The butler was in charge of the royal table and also administrated the kingdom's vineyards.[1]

  • Winric (c. 1099)
  • Gervais (c. 1107)
  • Pagan (1120–1136)
  • Robert Crispin (1145–1146)
  • Eudes of St. Amand (1164–1167)
  • Miles (1185–1186)

Chancellors

The chancellor drew up deeds and charters and managed the kingdom's diplomatic service.[1] The chancellery is an interesting example of the fossilization of 11th century offices. It consisted of only a few secretaries and scribes, and never became the large administrative bureaucracy that had developed elsewhere in Europe. Chancellors tended to be clergymen who often became bishops or archbishops, sometimes while still holding the chancellery. The relative unimportance of the chancellor reflects the relative decentralization of royal authority as compared to states like France or England that were at the same time becoming more centralized.

  • Arnoul (?-?)
  • Pagan (1115–1128)
  • Amelinus (c. 1130)
  • Franco (1133–1135?)
  • Helias (1136–1142)
  • Ralph, bishop of Bethlehem (1146–1174)
  • Frederick, Archbishop of Tyre (c. 1150)
  • William, archbishop of Tyre (1174–1183)
  • Lambert (c. 1177)
  • Bandinus (for Conrad of Montferrat (de jure Conrad I from 1190), in Tyre) (1188–1192)
  • Peter, bishop of Tripoli (1185–1192)
  • Eudes (c. 1190)
  • Joscius, Archbishop of Tyre (1192–1200)
  • Ralph, bishop of Sidon (1206–1212)
  • Simon, archbishop of Tyre (1226–1227)
  • Maregnan (c. 1234)

Bailiffs

The bailiff (or bailli) administered the kingdom in the absence or minority of the king, in the capacity of a regent; for example, during the captivity of Baldwin II, and the youth and illness of Baldwin IV. In the 13th century the bailiff ruled essentially as a king himself, and was the most powerful man in the kingdom, as the kings were usually foreign monarchs who did not live permanently in the kingdom.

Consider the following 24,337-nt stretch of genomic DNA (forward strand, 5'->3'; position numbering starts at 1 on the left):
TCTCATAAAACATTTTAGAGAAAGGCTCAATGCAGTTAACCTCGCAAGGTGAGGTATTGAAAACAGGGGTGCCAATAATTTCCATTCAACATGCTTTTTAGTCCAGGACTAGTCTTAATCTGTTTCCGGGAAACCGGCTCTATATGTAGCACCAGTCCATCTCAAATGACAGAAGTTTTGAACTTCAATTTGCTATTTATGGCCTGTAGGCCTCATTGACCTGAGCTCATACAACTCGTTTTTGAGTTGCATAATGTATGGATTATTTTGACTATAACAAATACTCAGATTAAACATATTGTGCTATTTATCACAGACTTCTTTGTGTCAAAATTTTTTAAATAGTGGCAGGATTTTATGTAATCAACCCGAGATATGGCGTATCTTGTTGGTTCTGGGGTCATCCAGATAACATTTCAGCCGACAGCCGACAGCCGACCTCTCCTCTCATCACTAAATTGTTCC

Viscounts and Castellans

These two offices were sometimes held by one person and sometimes held by two separate people; sometimes one or the other was not held at all. They were named by the king and occupied the Tower of David, but their specific duties are mostly unknown and were probably not particularly important; one of the duties of the viscount was apprehending criminals and administering justice in the lower-class burgess court. Like the office of butler, these offices may not have survived the move to Acre.

  • Anselm (castellan, c. 1110)
  • Pisellus (viscount, c. 1110)
  • Anscatinus (viscount, 1120–1135?)
  • Roard the elder (both?, 1135?–1150?)
  • Arnoul (viscount, 1155–1181?)
  • Eudes of St. Amand (both?, c. 1160)
  • Roard the younger (castellan, 1165–1177?)
  • Peter of Creseto (castellan, c. 1173?)
  • Balian of Jaffa (castellan, c. 1178)
  • Peter of Creseto (castellan, c. 1178)

See also

Citations

  1. ^ a b c d e Richard, 77.
  2. ^ a b c d [2]
  3. ^ Richard, 76.

References

  • Charles du Fresne, sieur du Cange, Les Familles d'Outremer, ed. M.E-G. Rey, Paris, 1869.
  • John L. La Monte, Feudal Monarchy in the Latin Kingdom of Jerusalem, 1100–1291. Cambridge, Massachusetts, 1932.
  • Hans E. Mayer, The Crusades. Oxford University Press, 1965 (trans. 1972).
  • Joshua Prawer, The Latin Kingdom of Jerusalem. Winfield and Nicholson, 1972.
  • Jean Richard. (1979). The Latin Kingdom of Jerusalem. North-Holland: New York. ISBN 0-444-85092-9.
  • Jonathan Riley-Smith, The Feudal Nobility in the Kingdom of Jerusalem, 1174–1277, Archon Books, London,1973.
  • Steven Tibble, Monarchy and Lordship in the Latin Kingdom of Jerusalem, 1099–1291, Clarendon Press, 1989.
This article was sourced from Creative Commons Attribution-ShareAlike License; additional terms may apply. World Heritage Encyclopedia content is assembled from numerous content providers, Open Access Publishing, and in compliance with The Fair Access to Science and Technology Research Act (FASTR), Wikimedia Foundation, Inc., Public Library of Science, The Encyclopedia of Life, Open Book Publishers (OBP), PubMed, U.S. National Library of Medicine, National Center for Biotechnology Information, U.S. National Library of Medicine, National Institutes of Health (NIH), U.S. Department of Health & Human Services, and USA.gov, which sources content from all federal, state, local, tribal, and territorial government publication portals (.gov, .mil, .edu). Funding for USA.gov and content contributors is made possible from the U.S. Congress, E-Government Act of 2002.
 
Crowd sourced content that is contributed to World Heritage Encyclopedia is peer reviewed and edited by our editorial staff to ensure quality scholarly research articles.
 
By using this site, you agree to the Terms of Use and Privacy Policy. World Heritage Encyclopedia™ is a registered trademark of the World Public Library Association, a non-profit organization.
 



Copyright © World Library Foundation. All rights reserved. eBooks from World eBook Library are sponsored by the World Library Foundation,
a 501c(4) Member's Support Non-Profit Organization, and is NOT affiliated with any governmental agency or department.